Road transport – what’s gone wrong?
Almost all goods are transported by road. Food, clothes, cars, electronics whether imported via ship/air or home produced, they must eventually hit the road before their final destination – your home.
Our road network and transport hubs can be thought of as a vast machine of critical importance to trade and growth in the UK. Indeed our road infrastructure is one of the largest productive assets – the total road length in Great Britain is well over 246,000 miles.
With a machine like this a slight delay can cause severe cost hikes and knock-on effects throughout the economy. For example – a severe four-hour three-lane motorway closure can cost about £1,488,960. (Highways England). The inconvenience associated with the extra 178 hours lost from congestion cost the average UK driver £1317 in 2018. [See INRIX and Telegraph]
So, what’s gone wrong with our road transport machine?
In Economics we see the use of machines suffering from a number of key structural problems. The law of diminishing marginal productivity tells us that one car on one road can travel fast and safely as they are not encumbered by other road users. But each extra road user adds congestion for others so the benefits of road use per vehicle – the marginal output – declines as we add more traffic.
The obvious solution to a congested road is to scale up with dual carriageways and motorways. That is add another ‘machine’ by widening i.e. two, three, four, or five lanes.
But road expansion can have loses for individuals and society. For example, to get the resources needed for a motorway either taxpayers pay more (reducing their planned consumption) or governments make cuts elsewhere (not building hospitals, funding Universities). Furthermore, by building and scaling up a busy road, we progressively remove alternative uses for the land – farming, housing, nature. All these lost opportunities have a price for the individual and community – the opportunity cost.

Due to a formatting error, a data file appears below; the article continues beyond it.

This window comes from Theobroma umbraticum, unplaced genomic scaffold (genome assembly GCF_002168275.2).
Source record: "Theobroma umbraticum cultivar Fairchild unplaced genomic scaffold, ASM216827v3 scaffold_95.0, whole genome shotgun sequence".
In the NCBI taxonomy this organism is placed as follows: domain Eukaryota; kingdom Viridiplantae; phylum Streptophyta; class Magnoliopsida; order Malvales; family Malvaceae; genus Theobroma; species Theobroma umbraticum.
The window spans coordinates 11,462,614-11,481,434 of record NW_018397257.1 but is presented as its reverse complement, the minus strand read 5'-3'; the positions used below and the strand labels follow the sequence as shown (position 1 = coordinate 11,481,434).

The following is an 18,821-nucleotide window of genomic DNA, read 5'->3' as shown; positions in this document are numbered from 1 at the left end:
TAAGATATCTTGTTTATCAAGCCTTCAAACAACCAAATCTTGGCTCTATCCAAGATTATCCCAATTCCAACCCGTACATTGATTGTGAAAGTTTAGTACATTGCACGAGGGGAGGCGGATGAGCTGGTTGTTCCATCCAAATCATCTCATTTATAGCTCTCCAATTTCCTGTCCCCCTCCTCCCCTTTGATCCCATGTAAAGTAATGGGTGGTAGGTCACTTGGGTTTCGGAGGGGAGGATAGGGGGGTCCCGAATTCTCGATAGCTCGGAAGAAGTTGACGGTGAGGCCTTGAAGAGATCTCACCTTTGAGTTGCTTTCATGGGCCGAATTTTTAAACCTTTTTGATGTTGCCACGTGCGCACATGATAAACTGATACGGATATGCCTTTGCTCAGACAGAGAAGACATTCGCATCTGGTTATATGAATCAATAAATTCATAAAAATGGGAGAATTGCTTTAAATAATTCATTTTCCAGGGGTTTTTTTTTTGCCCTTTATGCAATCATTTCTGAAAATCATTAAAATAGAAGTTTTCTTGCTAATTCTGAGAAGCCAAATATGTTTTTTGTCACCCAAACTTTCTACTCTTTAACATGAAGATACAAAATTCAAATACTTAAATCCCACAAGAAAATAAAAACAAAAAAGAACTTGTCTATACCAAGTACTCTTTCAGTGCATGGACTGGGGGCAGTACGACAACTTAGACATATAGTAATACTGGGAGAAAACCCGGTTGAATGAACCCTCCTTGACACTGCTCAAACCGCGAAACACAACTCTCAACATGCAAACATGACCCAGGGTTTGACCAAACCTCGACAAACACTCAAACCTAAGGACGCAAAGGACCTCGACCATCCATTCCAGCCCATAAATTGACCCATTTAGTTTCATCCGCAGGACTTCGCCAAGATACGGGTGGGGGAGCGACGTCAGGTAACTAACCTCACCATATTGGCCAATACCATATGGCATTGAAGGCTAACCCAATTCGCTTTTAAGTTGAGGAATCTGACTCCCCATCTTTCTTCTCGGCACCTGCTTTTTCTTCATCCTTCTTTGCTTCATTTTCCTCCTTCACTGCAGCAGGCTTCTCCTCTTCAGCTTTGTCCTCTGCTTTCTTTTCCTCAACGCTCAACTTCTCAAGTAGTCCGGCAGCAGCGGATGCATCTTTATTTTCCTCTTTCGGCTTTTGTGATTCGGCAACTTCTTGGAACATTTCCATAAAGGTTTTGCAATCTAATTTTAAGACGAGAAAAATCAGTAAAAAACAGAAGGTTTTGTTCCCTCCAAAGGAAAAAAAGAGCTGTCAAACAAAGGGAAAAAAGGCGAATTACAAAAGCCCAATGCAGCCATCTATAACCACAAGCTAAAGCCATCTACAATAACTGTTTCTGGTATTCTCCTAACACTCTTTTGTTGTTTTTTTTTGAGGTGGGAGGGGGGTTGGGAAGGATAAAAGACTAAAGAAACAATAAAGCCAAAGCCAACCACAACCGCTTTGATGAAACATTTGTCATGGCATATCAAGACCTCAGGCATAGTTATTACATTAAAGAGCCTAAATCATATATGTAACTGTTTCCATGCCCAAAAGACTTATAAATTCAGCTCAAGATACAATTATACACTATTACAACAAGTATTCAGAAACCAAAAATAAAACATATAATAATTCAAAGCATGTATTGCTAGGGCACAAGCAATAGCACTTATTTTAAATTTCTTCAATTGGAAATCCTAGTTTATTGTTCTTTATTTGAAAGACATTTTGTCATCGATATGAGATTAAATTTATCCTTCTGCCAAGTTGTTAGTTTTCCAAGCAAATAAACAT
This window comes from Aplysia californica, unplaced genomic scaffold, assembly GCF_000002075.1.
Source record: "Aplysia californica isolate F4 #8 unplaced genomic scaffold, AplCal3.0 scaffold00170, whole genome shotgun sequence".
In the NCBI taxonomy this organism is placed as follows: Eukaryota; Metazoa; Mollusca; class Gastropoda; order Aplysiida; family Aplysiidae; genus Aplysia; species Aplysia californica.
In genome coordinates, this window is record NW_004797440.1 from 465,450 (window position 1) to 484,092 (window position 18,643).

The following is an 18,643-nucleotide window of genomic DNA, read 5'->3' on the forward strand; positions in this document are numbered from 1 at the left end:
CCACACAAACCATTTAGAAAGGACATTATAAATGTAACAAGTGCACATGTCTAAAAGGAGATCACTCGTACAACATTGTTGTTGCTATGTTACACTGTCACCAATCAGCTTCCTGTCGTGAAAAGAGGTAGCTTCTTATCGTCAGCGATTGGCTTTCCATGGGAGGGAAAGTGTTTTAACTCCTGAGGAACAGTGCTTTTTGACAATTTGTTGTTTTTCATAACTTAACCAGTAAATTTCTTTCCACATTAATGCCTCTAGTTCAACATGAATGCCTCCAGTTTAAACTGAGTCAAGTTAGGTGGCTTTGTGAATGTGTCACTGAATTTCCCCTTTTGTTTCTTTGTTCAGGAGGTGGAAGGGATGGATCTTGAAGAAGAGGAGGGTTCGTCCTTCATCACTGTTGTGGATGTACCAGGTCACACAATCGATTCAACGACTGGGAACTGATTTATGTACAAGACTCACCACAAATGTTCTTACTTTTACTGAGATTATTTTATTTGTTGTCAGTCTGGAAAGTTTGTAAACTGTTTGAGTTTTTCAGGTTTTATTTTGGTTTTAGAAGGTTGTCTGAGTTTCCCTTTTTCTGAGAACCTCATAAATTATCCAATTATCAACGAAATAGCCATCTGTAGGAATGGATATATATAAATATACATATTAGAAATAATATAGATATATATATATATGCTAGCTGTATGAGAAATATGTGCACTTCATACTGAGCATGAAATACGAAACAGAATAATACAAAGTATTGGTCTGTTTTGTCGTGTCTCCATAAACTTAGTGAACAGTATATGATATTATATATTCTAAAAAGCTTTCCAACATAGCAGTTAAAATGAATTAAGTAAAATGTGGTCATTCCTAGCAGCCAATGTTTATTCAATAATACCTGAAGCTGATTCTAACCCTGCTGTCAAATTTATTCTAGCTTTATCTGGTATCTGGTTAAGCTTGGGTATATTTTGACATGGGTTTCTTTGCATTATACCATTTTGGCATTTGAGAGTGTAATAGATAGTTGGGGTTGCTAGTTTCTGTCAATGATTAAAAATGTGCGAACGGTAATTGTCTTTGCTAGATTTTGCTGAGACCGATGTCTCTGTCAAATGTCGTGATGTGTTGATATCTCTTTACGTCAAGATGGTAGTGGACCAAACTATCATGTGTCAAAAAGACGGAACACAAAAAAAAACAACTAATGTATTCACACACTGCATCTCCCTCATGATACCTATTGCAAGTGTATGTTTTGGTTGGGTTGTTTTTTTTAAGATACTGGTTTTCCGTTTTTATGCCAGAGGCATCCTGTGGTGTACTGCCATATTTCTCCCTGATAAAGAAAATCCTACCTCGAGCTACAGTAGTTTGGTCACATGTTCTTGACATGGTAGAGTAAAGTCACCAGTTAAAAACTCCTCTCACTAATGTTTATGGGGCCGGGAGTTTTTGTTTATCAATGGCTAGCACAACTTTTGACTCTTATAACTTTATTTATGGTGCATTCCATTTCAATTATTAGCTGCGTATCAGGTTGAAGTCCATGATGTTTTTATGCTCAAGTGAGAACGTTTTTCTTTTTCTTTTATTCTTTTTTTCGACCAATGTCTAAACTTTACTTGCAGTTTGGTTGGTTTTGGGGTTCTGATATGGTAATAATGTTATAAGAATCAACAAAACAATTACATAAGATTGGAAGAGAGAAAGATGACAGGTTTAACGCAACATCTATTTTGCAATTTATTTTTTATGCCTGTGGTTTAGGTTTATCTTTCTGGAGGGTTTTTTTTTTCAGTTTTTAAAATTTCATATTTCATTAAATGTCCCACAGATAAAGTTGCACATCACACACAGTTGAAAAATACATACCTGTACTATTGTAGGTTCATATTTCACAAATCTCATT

As we are well aware there are other costs associated with road transport. Greater flows of exhaust and other pollutants (CO2, noise, particulates etc), known as externalities, increase as private users of roads create costs for others that they may not fully pay for themselves.
A large and mature road network needs constant repair and maintenance as poor weather, environmental change, poor original construction and overuse take their toll. This problem of depreciation is paid for by both local councils and the highways agencies is costly (about £10 billion per annum, 2009 & 2012 similar), but road closures add costs to users in terms of journey times and diversions.
We have to balance the positives with negatives as scaling up is damaging but capping also limits growth opportunities.
The problem with a typical road journey
The fundamental problem with roads is the nature of a typical road journey – combined with the aforementioned economic issues yields simple and obvious solutions that are only now becoming viable.
Typical Road Journey
Looking at the diagram above a typical road journey from A to B typically involves some local road use at low speed before and after the faster motorway. Local roads limit speeds from 20-60mph whilst motorways or dual carriageways are limited to 50-70mph depending on roadworks or other interventions. These speeds have not really altered in decades.
As you would expect a simple simulation (on Bing) shows significant regional and time of day differences in speed along our road network (starting from Loughborough). The lowest speed is of course the rush hour (8am), with average speeds in the North hitting just over 40mph, but it improves late into the evening – mostly. But travelling East and South was faster.
Travel to the ports or extreme compass points of mainland Britain are faster than for airports. Congestion around the cities could be the main culprit, but also the distances to the ports and extremes are greater, so more time is spent relatively on motorways.
For example, East Midlands airport, only 20 minutes away and mostly on non-motorway roads with 30-40mph speed limits, yields an average speed of 25mph.
For Glasgow Airport – a route which is on the motorway for a high proportion of the journey – 56mph was the average speed achieved at 11.30pm.
So, what’s the solution?
Unfortunately, in the long run we need to stop thinking about roads! They are two-dimensional. The dream would be to start thinking about A to B travel directly but in three dimensions.
It is no accident that Amazon is investing in drones, electric and autonomous vehicles and Elon Musk is also making tentative steps with the Boring Company and fully autonomous vehicles with potential for lower cost small diameter underground systems.
In the short term autonomous flying drones are heading our way especially if battery technology improves further. Currently they are viable for very short city flights, or from close to home to transport hub. Some reports put speeds at between 150 and 200mph. They need little infrastructure – and perhaps spell the end of the road for the road!
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